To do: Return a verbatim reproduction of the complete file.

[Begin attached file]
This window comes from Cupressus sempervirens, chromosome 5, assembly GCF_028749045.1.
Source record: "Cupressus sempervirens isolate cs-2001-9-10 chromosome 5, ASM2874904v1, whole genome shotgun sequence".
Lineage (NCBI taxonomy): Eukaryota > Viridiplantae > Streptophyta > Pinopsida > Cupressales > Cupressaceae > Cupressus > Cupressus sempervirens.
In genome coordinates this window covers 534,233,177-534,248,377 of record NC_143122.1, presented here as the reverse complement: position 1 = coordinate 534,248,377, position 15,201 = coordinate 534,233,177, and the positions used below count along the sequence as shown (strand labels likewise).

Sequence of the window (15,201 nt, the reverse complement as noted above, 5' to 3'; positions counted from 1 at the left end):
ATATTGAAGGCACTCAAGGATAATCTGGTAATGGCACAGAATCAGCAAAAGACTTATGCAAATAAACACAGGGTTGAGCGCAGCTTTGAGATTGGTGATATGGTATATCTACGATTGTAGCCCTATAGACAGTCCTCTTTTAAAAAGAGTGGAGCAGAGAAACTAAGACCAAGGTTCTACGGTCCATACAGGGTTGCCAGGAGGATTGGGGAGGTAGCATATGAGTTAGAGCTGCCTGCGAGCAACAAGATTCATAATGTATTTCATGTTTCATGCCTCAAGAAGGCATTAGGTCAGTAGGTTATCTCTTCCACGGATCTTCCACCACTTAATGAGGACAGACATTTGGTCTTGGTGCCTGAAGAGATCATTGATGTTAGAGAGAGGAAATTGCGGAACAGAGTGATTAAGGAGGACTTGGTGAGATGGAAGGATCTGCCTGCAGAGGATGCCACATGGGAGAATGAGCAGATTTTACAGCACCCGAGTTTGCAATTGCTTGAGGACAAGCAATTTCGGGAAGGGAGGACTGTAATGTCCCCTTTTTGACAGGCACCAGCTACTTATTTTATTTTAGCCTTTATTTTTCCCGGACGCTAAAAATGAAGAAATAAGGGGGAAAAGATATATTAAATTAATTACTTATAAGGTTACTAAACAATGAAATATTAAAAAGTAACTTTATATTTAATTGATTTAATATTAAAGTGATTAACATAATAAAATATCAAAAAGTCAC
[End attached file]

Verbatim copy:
This window comes from Cupressus sempervirens, chromosome 5, assembly GCF_028749045.1.
Source record: "Cupressus sempervirens isolate cs-2001-9-10 chromosome 5, ASM2874904v1, whole genome shotgun sequence".
Lineage (NCBI taxonomy): Eukaryota > Viridiplantae > Streptophyta > Pinopsida > Cupressales > Cupressaceae > Cupressus > Cupressus sempervirens.
In genome coordinates this window covers 534,233,177-534,248,377 of record NC_143122.1, presented here as the reverse complement: position 1 = coordinate 534,248,377, position 15,201 = coordinate 534,233,177, and the positions used below count along the sequence as shown (strand labels likewise).

Sequence of the window (15,201 nt, the reverse complement as noted above, 5' to 3'; positions counted from 1 at the left end):
ATATTGAAGGCACTCAAGGATAATCTGGTAATGGCACAGAATCAGCAAAAGACTTATGCAAATAAACACAGGGTTGAGCGCAGCTTTGAGATTGGTGATATGGTATATCTACGATTGTAGCCCTATAGACAGTCCTCTTTTAAAAAGAGTGGAGCAGAGAAACTAAGACCAAGGTTCTACGGTCCATACAGGGTTGCCAGGAGGATTGGGGAGGTAGCATATGAGTTAGAGCTGCCTGCGAGCAACAAGATTCATAATGTATTTCATGTTTCATGCCTCAAGAAGGCATTAGGTCAGTAGGTTATCTCTTCCACGGATCTTCCACCACTTAATGAGGACAGACATTTGGTCTTGGTGCCTGAAGAGATCATTGATGTTAGAGAGAGGAAATTGCGGAACAGAGTGATTAAGGAGGACTTGGTGAGATGGAAGGATCTGCCTGCAGAGGATGCCACATGGGAGAATGAGCAGATTTTACAGCACCCGAGTTTGCAATTGCTTGAGGACAAGCAATTTCGGGAAGGGAGGACTGTAATGTCCCCTTTTTGACAGGCACCAGCTACTTATTTTATTTTAGCCTTTATTTTTCCCGGACGCTAAAAATGAAGAAATAAGGGGGAAAAGATATATTAAATTAATTACTTATAAGGTTACTAAACAATGAAATATTAAAAAGTAACTTTATATTTAATTGATTTAATATTAAAGTGATTAACATAATAAAATATCAAAAAGTCAC